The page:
2) Why seemingly peaceful and pleasant churches can, in an anxious state, become quite unstable and destructive;
3) Why pastors may act "out of character" from their normal "non-anxious" role in conflict;
4) Why congregational leaders and pastors, who undergo their own stress shifts, may not be able to handle crisis in a congregation which is also in stress shift;
5) Why pastors suddenly find themselves "betrayed" or alone without the expected and experienced support in relatively non-anxious system conditions;
- 6) Why some members, in conflict, will become unusually vocal while others will escape (e.g. Lost Child) and leave the church without saying a word to anyone;
1) Recognize that often, when people express their anxious reactions in the church, the presented issue is probably not the issue (cf. Ministry Health Article, "The Issue Is Not The Issue")
2) Especially in anxious times, adopt a strategy for pastoral care including a personal visit to the homes of the anxious on an individual basis to discuss and, if possible, soothe their anxiety. When on their own home territory, individuals will likely feel "safer" to share their anxieties. Sometimes during such visits, keen observers will note certain clues to the cause(s) of the anxiety in their home, work, family, etc.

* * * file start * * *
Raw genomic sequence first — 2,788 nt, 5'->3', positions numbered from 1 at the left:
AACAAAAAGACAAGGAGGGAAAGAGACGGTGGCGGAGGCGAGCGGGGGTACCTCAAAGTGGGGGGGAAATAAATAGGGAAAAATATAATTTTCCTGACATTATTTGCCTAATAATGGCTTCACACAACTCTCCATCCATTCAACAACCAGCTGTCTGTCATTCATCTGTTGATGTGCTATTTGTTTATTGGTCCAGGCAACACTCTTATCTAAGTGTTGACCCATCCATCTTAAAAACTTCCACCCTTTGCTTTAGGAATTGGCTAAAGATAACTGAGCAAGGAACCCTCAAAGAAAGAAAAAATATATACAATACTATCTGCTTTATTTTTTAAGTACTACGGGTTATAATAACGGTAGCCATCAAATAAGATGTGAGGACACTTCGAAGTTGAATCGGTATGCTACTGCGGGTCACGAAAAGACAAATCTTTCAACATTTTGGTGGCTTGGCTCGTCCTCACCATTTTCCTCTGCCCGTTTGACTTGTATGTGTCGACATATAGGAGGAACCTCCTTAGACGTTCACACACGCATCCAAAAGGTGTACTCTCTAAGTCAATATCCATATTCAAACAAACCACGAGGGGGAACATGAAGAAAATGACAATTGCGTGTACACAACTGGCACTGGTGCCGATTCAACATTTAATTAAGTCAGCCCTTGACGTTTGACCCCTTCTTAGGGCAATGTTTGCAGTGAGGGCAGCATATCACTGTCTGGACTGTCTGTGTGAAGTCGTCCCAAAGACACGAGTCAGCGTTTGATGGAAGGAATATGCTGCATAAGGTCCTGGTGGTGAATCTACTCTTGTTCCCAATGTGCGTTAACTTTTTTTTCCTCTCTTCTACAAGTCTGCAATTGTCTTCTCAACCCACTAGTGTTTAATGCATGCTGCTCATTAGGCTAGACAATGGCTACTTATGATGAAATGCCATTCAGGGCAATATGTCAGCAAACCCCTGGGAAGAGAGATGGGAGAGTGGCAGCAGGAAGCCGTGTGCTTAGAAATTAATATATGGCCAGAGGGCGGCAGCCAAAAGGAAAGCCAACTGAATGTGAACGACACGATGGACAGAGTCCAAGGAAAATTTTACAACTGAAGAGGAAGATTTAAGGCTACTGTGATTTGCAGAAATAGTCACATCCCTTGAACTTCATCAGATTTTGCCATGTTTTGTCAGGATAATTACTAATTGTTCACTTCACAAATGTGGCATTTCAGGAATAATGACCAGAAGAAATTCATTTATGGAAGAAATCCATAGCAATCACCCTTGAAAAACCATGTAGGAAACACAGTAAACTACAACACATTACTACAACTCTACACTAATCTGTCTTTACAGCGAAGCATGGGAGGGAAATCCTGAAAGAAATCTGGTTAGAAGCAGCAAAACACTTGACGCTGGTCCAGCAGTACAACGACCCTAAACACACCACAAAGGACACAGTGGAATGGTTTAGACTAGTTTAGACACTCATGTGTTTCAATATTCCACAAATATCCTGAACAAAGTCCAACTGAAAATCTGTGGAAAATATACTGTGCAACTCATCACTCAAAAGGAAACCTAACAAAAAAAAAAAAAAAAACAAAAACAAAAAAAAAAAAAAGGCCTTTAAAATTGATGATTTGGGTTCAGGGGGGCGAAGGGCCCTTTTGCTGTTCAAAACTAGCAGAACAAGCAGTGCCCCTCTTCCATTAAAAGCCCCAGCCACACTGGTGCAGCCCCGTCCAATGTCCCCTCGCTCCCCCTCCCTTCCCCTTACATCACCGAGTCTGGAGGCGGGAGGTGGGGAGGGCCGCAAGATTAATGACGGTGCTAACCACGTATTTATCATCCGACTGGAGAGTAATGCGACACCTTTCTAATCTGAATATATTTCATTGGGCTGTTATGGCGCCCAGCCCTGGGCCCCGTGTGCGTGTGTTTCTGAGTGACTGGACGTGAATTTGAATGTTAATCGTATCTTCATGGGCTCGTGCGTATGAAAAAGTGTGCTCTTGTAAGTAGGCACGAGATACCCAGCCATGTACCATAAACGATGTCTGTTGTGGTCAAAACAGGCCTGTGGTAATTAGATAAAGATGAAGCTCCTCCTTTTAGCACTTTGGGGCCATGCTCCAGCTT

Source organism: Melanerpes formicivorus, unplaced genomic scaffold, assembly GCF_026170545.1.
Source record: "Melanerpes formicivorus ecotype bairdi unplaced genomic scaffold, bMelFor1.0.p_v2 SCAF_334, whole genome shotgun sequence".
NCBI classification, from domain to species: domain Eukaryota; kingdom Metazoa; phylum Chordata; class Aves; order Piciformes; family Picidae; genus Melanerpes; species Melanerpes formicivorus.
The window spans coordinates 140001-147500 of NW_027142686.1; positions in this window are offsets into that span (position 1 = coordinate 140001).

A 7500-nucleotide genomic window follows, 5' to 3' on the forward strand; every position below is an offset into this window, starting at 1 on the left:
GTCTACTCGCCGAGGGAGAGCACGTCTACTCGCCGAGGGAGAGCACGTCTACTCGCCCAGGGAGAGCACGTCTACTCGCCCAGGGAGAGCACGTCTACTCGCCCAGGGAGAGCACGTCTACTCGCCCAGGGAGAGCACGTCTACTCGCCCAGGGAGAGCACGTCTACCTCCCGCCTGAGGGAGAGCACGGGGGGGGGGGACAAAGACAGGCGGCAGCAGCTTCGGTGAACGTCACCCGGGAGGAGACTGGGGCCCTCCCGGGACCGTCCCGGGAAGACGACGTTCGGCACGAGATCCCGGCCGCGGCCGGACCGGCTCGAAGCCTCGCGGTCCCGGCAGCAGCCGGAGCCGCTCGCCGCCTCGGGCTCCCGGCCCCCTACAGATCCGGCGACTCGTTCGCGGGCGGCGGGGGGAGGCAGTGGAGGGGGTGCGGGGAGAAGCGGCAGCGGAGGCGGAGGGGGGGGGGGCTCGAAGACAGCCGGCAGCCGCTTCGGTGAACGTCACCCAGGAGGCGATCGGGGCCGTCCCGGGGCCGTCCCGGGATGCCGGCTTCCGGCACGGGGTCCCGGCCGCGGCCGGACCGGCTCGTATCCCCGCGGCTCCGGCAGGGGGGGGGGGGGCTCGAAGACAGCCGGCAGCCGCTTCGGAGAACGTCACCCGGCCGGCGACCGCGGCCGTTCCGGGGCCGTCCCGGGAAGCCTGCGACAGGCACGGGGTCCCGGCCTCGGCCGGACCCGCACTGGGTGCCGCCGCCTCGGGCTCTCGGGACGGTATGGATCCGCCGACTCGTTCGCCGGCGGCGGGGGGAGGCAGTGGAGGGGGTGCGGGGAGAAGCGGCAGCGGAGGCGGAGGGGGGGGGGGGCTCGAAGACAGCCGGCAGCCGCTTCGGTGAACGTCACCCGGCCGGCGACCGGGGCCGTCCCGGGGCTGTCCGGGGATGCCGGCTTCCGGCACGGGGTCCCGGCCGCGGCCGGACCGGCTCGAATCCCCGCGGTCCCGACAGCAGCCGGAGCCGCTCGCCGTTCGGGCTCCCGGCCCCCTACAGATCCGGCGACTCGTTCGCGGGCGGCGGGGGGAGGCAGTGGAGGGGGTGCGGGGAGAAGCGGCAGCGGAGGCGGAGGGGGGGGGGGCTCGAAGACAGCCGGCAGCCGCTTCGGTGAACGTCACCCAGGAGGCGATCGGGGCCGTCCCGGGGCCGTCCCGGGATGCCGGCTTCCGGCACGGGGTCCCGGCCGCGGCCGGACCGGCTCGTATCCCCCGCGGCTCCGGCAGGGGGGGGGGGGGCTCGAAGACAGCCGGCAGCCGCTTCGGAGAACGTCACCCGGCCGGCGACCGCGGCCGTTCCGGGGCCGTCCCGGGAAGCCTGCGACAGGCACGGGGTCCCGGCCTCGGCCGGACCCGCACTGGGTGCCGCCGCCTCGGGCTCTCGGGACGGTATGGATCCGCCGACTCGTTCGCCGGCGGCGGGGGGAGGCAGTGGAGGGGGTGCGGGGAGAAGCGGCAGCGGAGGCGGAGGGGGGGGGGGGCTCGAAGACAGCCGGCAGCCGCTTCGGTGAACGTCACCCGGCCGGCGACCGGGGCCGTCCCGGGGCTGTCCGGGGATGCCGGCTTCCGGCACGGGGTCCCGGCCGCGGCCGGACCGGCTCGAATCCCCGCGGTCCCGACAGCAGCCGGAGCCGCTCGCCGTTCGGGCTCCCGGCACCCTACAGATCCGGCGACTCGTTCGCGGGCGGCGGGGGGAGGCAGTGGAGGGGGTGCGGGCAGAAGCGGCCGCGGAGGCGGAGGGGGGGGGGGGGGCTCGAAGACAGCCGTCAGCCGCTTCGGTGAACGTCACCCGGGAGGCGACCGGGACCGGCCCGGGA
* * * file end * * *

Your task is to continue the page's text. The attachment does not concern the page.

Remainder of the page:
3) When individuals take on additional responsibilities and circumstances (e.g. become single parents, take care of elderly parent in the home, lose a job, take on a second job, dealing with adolescent rebellion, face retirement, etc), take special notice of the potential for stress shifts. often used in marketing and evangelistic literature to measure "receptivity," the Holmes-Rahe Stress indicator may be especially helpful to identify various individual stressors.
4) When stress occurs, expect behavioral changes in such individuals and respond appropriately. Offer an appropriate degree of quality, empathetic pastoral support as early as possible so that they understand that you recognize their situation. Give assurances of your concern and be prayerfully supportive and pastorally available as they have need. This is especially important in your ministry to those high-anxiety individuals who, in their anxious stress shifts, take on antagonistic system roles.
5) When anxiety regarding church issues is expressed, provide an appropriate forum for the anxiety to be voiced and expressed. Listen to their concerns and help them look for opportunities to address their issues and concerns. Nothing soothes like a genuinely listening ear.